OVER the course of 100 days in Philadelphia during the summer of 1787, delegates to the Constitutional Convention, including several notable Virginians, hammered out the U.S. Constitution.
Having spilt blood and spent treasure to free themselves from tyrannical King George III, they were anxious to forge a workable, elected government. Among their hard-fought compromises were several created to ensure they would not exchange the oppression of the king for the “tyranny of the majority,” the domination of smaller states by larger ones.
For example, after wrestling with various ideas, the delegates designed a two-part legislature. One, the House of Representatives, would assign representation based on population. The other, the Senate, would give two votes to every state regardless of size.
Why? Because otherwise, the more populous states would control every decision made by the new Congress.
That makes sense, doesn’t it? Even though it seems hardly fair that New York would have the same number of Senate votes as, well, Rhode Island. We’re used to the design, it works, and it ensures that the needs and concerns of more rural states (which are very different than those of urban centers) are not continually overrun.
And then there’s the Electoral College. In case you haven’t sat through a civics class lately (or at all), the Electoral College is a brilliant design created to ensure a similar balance of power between larger and smaller states when electing the president.
Technically, when you vote for president, you’re voting for electors who meet in December to formally choose the president. Each state gets one elector for each of its members in Congress. So Virginia, with its 11 representatives and two senators, gets 13.
In designing the Electoral College, the Founders were aiming to form as stable a government as possible. Previous direct democracies (described as “two wolves and a lamb voting on what’s for dinner”) had failed. The Founders wanted to avoid that.
What’s more, they felt a directly elected, populist president would wield too much power. And they wanted to protect the rights of citizens who live in smaller states.
The Electoral College forces presidential candidates to campaign all over the country, listening to and gaining the support of all kinds of voters, from Brooklyn to Bozeman. They’ve had to build broad coalitions of urban and rural voters, of blue collar and white collar workers, farmers, tech industry professionals, teachers, and students in order to gain the 270 electors they need.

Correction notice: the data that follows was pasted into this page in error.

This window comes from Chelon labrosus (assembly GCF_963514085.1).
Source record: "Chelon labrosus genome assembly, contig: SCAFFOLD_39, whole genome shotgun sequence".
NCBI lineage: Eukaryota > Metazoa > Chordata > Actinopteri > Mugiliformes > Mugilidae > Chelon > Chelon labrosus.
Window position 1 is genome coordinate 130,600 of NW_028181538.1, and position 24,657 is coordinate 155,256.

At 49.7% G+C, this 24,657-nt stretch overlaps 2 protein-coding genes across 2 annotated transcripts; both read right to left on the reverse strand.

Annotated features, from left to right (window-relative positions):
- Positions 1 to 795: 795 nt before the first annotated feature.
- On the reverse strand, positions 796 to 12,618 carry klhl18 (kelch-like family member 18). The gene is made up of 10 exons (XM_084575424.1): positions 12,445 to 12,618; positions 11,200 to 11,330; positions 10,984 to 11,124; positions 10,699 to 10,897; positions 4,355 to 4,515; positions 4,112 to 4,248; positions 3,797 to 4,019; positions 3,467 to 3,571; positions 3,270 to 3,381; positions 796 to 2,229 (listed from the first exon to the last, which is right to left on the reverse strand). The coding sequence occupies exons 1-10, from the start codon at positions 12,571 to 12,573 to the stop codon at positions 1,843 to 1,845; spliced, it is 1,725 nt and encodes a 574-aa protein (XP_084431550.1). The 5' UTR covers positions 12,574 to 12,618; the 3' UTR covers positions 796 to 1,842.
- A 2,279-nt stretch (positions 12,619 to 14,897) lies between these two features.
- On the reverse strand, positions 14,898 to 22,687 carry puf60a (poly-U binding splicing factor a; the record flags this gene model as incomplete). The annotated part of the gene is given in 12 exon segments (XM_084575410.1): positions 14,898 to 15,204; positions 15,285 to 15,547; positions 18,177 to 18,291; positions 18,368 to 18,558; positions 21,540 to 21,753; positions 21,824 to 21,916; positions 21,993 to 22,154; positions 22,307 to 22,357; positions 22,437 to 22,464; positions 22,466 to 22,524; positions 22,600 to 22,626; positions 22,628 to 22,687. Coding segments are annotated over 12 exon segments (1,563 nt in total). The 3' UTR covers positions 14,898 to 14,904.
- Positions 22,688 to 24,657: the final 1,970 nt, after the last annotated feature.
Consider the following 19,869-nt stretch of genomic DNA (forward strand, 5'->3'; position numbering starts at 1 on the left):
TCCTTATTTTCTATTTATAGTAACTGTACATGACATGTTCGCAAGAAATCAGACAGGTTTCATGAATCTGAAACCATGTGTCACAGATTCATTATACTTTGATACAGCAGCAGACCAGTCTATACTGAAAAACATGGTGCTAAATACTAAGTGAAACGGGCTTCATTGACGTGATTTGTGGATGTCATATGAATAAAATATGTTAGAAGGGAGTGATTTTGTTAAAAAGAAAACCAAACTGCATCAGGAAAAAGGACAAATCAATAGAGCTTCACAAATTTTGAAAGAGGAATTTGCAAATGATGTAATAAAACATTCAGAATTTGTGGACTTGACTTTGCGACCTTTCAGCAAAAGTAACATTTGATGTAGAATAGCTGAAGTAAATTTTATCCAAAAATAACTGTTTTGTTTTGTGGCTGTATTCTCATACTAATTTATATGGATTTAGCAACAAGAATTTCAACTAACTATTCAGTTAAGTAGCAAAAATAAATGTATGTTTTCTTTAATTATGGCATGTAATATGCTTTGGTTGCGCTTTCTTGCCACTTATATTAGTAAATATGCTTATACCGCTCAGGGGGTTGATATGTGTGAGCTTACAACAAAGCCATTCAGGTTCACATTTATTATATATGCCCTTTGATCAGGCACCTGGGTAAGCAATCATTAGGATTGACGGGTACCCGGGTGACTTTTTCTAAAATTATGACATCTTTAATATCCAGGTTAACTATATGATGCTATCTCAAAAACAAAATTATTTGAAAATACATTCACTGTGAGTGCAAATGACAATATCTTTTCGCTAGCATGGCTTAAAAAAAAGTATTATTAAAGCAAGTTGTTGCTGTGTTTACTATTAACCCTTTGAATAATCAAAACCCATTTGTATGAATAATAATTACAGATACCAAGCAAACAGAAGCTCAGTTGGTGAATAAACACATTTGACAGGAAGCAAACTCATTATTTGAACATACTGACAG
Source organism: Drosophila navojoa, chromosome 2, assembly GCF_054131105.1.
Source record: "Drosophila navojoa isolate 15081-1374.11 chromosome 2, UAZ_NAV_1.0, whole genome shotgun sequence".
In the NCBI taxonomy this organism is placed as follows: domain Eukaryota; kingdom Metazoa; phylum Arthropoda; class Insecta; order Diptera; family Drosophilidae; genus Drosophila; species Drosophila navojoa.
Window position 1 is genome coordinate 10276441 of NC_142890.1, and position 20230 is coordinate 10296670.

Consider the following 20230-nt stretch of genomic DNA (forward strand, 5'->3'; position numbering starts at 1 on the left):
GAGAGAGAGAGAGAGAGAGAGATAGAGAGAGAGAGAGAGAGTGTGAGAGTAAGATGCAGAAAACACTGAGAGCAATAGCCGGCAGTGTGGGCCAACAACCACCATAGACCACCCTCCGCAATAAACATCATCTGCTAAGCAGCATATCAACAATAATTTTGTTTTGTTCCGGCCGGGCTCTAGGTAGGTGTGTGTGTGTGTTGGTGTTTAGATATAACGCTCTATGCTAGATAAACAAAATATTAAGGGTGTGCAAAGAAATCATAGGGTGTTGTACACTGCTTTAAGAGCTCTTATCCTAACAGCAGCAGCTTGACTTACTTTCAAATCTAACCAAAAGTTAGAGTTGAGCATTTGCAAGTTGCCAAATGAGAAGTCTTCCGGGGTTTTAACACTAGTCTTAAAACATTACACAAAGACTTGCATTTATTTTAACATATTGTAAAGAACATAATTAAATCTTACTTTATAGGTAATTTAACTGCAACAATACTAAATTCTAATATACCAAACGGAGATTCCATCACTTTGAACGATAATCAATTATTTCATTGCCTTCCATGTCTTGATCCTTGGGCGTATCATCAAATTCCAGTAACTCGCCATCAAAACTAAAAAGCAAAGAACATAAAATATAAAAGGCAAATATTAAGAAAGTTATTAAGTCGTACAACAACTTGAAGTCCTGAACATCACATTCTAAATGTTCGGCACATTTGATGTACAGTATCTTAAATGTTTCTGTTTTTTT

In only five elections has the Electoral College vote failed to match the popular vote. Presidents John Quincy Adams (1824), Rutherford B. Hayes (1876), Benjamin Harrison (1888), George W. Bush (2000), and Donald J. Trump (2016) all gained the Oval Office without winning the popular vote.
That last election has some Democrats screaming that the Electoral College is outmoded, outdated, and needs to go. But what would happen if a president were elected strictly on the popular vote?
Basically, every election would be decided by New York, Florida, California, and Texas. Candidates would spend all of their time and money campaigning in those states, addressing the needs of urban voters only.
I don’t know about you, but I don’t want New Yorkers deciding everything. Yet Virginia Democrats apparently thought that was a good idea.
The House of Delegates voted to have the Old Dominion join the National Popular Vote Interstate Compact, an agreement that would force Virginia’s 13 electors to vote for the candidate chosen by the national popular vote.
Joining this compact would have nullified Virginia’s voice in this most important of all elections, enabled the tyranny of the majority, and upended a system that has worked well for 233 years.
State politicians should act for the benefit of citizens of their state, not the Democratic National Committee. Thankfully, the bill to join the National Popular Vote Interstate Compact, HB177, died in a Senate committee.
We are safe, for now.
In the course of fewer than 100 days, Democrats in Richmond have turned Virginia upside down. From radical abortion measures to gun control to bills that fail to protect religious liberties, the General Assembly has driven the Old Dominion so far left I soon expect to see the Pacific Ocean.
I believe they’ve overreached. I don’t believe Virginians want to be California or New York. And I believe there will be a response in November.
In the meantime, keep an eye on Richmond through the news, your state senator, your delegate, or websites like richmondsunlight.com.
However you do it, stay informed. And plan to vote in November.